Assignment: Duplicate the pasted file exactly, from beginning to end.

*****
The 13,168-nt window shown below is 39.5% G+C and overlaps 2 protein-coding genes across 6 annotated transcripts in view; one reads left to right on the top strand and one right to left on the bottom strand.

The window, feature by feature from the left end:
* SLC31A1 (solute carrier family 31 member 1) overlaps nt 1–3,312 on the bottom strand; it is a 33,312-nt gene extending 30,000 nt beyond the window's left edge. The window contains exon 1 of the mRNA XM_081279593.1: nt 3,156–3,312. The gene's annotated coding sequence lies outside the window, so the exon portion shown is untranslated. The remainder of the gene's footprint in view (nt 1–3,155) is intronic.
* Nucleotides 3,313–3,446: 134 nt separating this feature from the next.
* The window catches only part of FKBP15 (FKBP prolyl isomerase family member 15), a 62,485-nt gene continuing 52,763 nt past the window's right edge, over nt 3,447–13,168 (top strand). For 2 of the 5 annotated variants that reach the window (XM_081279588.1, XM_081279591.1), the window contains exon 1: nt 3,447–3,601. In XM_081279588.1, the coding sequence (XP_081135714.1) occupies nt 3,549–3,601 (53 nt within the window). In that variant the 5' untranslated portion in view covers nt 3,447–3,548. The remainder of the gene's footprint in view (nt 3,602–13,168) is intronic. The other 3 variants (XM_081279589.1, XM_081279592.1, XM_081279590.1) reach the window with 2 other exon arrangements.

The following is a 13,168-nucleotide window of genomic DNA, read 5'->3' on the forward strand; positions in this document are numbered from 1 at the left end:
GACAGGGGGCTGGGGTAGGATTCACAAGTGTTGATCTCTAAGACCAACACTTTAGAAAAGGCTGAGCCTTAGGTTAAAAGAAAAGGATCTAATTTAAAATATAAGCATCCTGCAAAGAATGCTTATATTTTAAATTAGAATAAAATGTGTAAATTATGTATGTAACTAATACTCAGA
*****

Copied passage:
The 13,168-nt window shown below is 39.5% G+C and overlaps 2 protein-coding genes across 6 annotated transcripts in view; one reads left to right on the top strand and one right to left on the bottom strand.

The window, feature by feature from the left end:
* SLC31A1 (solute carrier family 31 member 1) overlaps nt 1–3,312 on the bottom strand; it is a 33,312-nt gene extending 30,000 nt beyond the window's left edge. The window contains exon 1 of the mRNA XM_081279593.1: nt 3,156–3,312. The gene's annotated coding sequence lies outside the window, so the exon portion shown is untranslated. The remainder of the gene's footprint in view (nt 1–3,155) is intronic.
* Nucleotides 3,313–3,446: 134 nt separating this feature from the next.
* The window catches only part of FKBP15 (FKBP prolyl isomerase family member 15), a 62,485-nt gene continuing 52,763 nt past the window's right edge, over nt 3,447–13,168 (top strand). For 2 of the 5 annotated variants that reach the window (XM_081279588.1, XM_081279591.1), the window contains exon 1: nt 3,447–3,601. In XM_081279588.1, the coding sequence (XP_081135714.1) occupies nt 3,549–3,601 (53 nt within the window). In that variant the 5' untranslated portion in view covers nt 3,447–3,548. The remainder of the gene's footprint in view (nt 3,602–13,168) is intronic. The other 3 variants (XM_081279589.1, XM_081279592.1, XM_081279590.1) reach the window with 2 other exon arrangements.

The following is a 13,168-nucleotide window of genomic DNA, read 5'->3' on the forward strand; positions in this document are numbered from 1 at the left end:
GACAGGGGGCTGGGGTAGGATTCACAAGTGTTGATCTCTAAGACCAACACTTTAGAAAAGGCTGAGCCTTAGGTTAAAAGAAAAGGATCTAATTTAAAATATAAGCATCCTGCAAAGAATGCTTATATTTTAAATTAGAATAAAATGTGTAAATTATGTATGTAACTAATACTCAGA